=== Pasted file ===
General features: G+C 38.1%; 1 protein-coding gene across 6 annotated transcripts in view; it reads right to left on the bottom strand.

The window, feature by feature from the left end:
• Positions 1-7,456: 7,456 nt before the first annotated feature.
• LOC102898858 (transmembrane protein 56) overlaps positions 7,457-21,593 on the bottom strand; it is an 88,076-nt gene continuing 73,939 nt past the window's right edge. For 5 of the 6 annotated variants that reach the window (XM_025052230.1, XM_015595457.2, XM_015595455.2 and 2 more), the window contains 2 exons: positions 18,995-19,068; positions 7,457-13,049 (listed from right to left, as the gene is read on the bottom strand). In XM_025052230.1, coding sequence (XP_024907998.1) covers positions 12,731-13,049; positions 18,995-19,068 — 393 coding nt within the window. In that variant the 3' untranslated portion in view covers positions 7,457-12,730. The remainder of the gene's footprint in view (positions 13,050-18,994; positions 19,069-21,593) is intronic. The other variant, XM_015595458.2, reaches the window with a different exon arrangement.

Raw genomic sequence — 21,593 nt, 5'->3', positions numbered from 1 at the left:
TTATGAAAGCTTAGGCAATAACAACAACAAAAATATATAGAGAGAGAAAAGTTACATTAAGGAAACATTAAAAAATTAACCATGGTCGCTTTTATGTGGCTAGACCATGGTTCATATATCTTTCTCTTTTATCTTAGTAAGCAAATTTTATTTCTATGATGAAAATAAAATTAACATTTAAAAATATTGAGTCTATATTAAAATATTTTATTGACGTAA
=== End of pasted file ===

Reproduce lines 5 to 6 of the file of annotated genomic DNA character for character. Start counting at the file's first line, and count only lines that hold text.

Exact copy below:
Raw genomic sequence — 21,593 nt, 5'->3', positions numbered from 1 at the left:
TTATGAAAGCTTAGGCAATAACAACAACAAAAATATATAGAGAGAGAAAAGTTACATTAAGGAAACATTAAAAAATTAACCATGGTCGCTTTTATGTGGCTAGACCATGGTTCATATATCTTTCTCTTTTATCTTAGTAAGCAAATTTTATTTCTATGATGAAAATAAAATTAACATTTAAAAATATTGAGTCTATATTAAAATATTTTATTGACGTAA